Hollywood has had lots to say about the American school system as of late and whether you choose to believe the information presented to you via eye-opening documentaries like Waiting For Superman or fictional phenomenon’s like Fox’s Glee it’s clear that our educational institutions are out-of whack at best broken at worst. No one has been able to depict this disheartening downward spiral quite like director Tony Kaye with his new film Detachment. In it the reclusive auteur focuses on just a few weeks in the life of Henry Barthes a substitute teacher who gets more than he bargained for when he takes a job at a fledgling high school and in the process gives parents professors and kids a much-needed wake-up call.
In this short period of time Kaye dissects the contemporary classroom with unflinching realism. The grainy worn film stock he uses for his verite’ photography coupled with topical subject matter ranging from child prostitution and teen suicide to parental negligence makes the movie appear to be more a documentary than a narrative feature but that’s where Carl Lund’s poetic screenplay comes in. His prose is simultaneously beautiful and brutal effortlessly supplying existential excerpts for star Adrien Brody darkly comic bits for fellow teacher James Caan and up-to-the-minute slanguage for the teenage students. He also uses this star-studded stage (the ensemble includes Marcia Gay Harden Tim Blake Nelson and Christina Hendricks among many others) to touch upon the larger sociopolitical issues effecting our schools and children lashing out at numerous initiatives/establishments like “No Child Left Behind” that we’re led to believe have been implemented to increase residential property values instead of grades. Though the script begins to sound like a sermon at times it’s not intrusive enough to become distasteful. Quite simply it’s brazenly truthful.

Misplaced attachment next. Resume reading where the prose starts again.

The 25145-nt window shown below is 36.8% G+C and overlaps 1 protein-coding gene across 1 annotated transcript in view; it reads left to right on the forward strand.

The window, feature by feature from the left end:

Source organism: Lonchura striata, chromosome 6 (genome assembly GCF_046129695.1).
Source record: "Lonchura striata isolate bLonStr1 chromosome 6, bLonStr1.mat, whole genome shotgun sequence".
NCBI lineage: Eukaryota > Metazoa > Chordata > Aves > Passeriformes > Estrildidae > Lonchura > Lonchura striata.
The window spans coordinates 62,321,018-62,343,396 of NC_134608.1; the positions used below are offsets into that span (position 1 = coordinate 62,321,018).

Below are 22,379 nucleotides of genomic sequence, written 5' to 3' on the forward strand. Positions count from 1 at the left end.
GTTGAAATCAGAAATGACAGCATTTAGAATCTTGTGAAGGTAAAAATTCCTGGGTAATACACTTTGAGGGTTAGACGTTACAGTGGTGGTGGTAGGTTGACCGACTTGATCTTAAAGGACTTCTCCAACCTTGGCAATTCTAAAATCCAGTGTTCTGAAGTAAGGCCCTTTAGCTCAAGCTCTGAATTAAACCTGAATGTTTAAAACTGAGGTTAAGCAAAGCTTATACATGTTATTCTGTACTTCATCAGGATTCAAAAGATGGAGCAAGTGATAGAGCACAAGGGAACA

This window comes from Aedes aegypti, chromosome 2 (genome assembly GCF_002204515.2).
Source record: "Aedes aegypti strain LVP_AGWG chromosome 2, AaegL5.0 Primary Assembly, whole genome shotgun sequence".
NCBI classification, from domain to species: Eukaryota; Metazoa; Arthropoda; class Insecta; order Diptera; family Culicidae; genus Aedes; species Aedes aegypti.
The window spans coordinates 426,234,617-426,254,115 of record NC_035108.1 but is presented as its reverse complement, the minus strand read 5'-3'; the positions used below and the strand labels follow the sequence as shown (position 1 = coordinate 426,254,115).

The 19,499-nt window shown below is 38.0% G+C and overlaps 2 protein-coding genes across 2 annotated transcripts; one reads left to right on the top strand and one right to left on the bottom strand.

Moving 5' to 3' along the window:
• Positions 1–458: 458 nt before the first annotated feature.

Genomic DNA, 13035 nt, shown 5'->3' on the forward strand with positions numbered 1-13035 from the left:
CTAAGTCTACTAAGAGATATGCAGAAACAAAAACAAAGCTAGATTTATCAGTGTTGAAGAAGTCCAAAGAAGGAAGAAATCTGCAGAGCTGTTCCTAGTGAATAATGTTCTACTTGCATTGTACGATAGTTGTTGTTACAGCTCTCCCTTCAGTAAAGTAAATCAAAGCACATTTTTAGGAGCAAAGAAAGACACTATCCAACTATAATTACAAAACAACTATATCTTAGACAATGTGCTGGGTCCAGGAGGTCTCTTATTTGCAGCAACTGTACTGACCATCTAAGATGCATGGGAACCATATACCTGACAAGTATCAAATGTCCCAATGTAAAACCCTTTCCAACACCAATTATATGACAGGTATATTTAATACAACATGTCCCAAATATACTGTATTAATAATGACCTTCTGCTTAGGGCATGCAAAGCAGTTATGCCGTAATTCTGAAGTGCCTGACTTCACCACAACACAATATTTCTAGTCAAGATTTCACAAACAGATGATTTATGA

However excessive exposition can often hurt a film’s momentum and Kaye gets unnecessarily sidetracked with the painful back-stories of his characters. Brody’s Barthes is our central protagonist so the sub-plot involving his aging ailing grandfather is essential in defining him but the filmmaker forces insight into the lives of almost every teacher (and a few of the students) down our throats. Individually each vignette is heartrending but distracting; the majority of them have little connection to the main narrative. Collectively they illustrate many of the problems that contemporary families face and more importantly create an emotional crescendo leading into the inevitably tragic conclusion.
The brilliance of this casual buildup to the film’s climax is a nod to Kaye’s storytelling aptitude. I found him utilizing the kind of in-your-face filmmaking tactics that Spike Lee made commonplace in his early movies most noticeably with close-ups on a few actors who irritably address the camera head-on (like in Do The Right Thing). In addition he intensifies the action with quick cuts and aggressive push-ins that elaborate on each character’s crisis. Perfection clearly isn't his strong point; Kaye frames his shots sloppily at times and doesn't attempt anything groundbreaking but maximizes the potential of tried-and-true lo-fi techniques. His stylistic abilities are second only to Brody’s performance which is subtle sad and sweet all at once. We take an emotional and psychological plunge with the native New Yorker as he navigates a teenage wasteland of sex drugs violence and depression but it’s all just another day at school to America’s urban youth.